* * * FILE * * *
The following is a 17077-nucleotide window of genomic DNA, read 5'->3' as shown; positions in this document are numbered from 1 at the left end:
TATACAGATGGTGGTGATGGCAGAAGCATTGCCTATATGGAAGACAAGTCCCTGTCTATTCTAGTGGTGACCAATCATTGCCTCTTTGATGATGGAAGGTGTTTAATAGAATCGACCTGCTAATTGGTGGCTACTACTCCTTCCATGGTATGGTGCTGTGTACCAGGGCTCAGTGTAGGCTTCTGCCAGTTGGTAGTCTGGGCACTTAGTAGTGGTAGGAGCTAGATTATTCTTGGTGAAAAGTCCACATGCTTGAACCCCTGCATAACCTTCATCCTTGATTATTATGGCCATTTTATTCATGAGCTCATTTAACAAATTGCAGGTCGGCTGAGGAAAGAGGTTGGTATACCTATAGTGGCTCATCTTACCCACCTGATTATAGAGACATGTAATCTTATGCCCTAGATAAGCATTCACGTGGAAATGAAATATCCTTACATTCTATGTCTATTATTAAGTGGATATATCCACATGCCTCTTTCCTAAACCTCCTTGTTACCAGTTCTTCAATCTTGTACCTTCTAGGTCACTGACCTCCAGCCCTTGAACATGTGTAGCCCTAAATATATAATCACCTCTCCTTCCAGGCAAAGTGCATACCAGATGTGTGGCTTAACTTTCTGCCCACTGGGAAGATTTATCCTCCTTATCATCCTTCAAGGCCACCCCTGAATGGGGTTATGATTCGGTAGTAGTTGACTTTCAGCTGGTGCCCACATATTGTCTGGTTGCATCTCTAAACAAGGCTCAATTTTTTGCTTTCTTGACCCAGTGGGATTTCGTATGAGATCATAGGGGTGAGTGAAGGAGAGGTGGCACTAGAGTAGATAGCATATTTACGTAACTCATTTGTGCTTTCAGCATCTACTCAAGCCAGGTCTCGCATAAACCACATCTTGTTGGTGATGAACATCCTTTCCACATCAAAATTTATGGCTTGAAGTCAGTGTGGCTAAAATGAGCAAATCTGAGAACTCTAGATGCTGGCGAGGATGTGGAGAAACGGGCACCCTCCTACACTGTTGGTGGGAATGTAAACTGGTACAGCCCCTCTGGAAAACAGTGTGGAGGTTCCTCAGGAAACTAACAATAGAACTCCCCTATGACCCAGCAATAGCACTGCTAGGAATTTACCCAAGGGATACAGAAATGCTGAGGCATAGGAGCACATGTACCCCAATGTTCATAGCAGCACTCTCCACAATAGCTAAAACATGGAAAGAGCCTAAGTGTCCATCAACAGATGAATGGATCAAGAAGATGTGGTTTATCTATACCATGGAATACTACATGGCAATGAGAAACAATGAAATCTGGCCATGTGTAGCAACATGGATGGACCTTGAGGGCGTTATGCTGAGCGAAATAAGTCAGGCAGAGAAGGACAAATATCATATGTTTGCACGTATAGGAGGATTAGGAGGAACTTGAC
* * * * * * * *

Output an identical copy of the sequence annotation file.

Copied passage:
The following is a 17077-nucleotide window of genomic DNA, read 5'->3' as shown; positions in this document are numbered from 1 at the left end:
TATACAGATGGTGGTGATGGCAGAAGCATTGCCTATATGGAAGACAAGTCCCTGTCTATTCTAGTGGTGACCAATCATTGCCTCTTTGATGATGGAAGGTGTTTAATAGAATCGACCTGCTAATTGGTGGCTACTACTCCTTCCATGGTATGGTGCTGTGTACCAGGGCTCAGTGTAGGCTTCTGCCAGTTGGTAGTCTGGGCACTTAGTAGTGGTAGGAGCTAGATTATTCTTGGTGAAAAGTCCACATGCTTGAACCCCTGCATAACCTTCATCCTTGATTATTATGGCCATTTTATTCATGAGCTCATTTAACAAATTGCAGGTCGGCTGAGGAAAGAGGTTGGTATACCTATAGTGGCTCATCTTACCCACCTGATTATAGAGACATGTAATCTTATGCCCTAGATAAGCATTCACGTGGAAATGAAATATCCTTACATTCTATGTCTATTATTAAGTGGATATATCCACATGCCTCTTTCCTAAACCTCCTTGTTACCAGTTCTTCAATCTTGTACCTTCTAGGTCACTGACCTCCAGCCCTTGAACATGTGTAGCCCTAAATATATAATCACCTCTCCTTCCAGGCAAAGTGCATACCAGATGTGTGGCTTAACTTTCTGCCCACTGGGAAGATTTATCCTCCTTATCATCCTTCAAGGCCACCCCTGAATGGGGTTATGATTCGGTAGTAGTTGACTTTCAGCTGGTGCCCACATATTGTCTGGTTGCATCTCTAAACAAGGCTCAATTTTTTGCTTTCTTGACCCAGTGGGATTTCGTATGAGATCATAGGGGTGAGTGAAGGAGAGGTGGCACTAGAGTAGATAGCATATTTACGTAACTCATTTGTGCTTTCAGCATCTACTCAAGCCAGGTCTCGCATAAACCACATCTTGTTGGTGATGAACATCCTTTCCACATCAAAATTTATGGCTTGAAGTCAGTGTGGCTAAAATGAGCAAATCTGAGAACTCTAGATGCTGGCGAGGATGTGGAGAAACGGGCACCCTCCTACACTGTTGGTGGGAATGTAAACTGGTACAGCCCCTCTGGAAAACAGTGTGGAGGTTCCTCAGGAAACTAACAATAGAACTCCCCTATGACCCAGCAATAGCACTGCTAGGAATTTACCCAAGGGATACAGAAATGCTGAGGCATAGGAGCACATGTACCCCAATGTTCATAGCAGCACTCTCCACAATAGCTAAAACATGGAAAGAGCCTAAGTGTCCATCAACAGATGAATGGATCAAGAAGATGTGGTTTATCTATACCATGGAATACTACATGGCAATGAGAAACAATGAAATCTGGCCATGTGTAGCAACATGGATGGACCTTGAGGGCGTTATGCTGAGCGAAATAAGTCAGGCAGAGAAGGACAAATATCATATGTTTGCACGTATAGGAGGATTAGGAGGAACTTGAC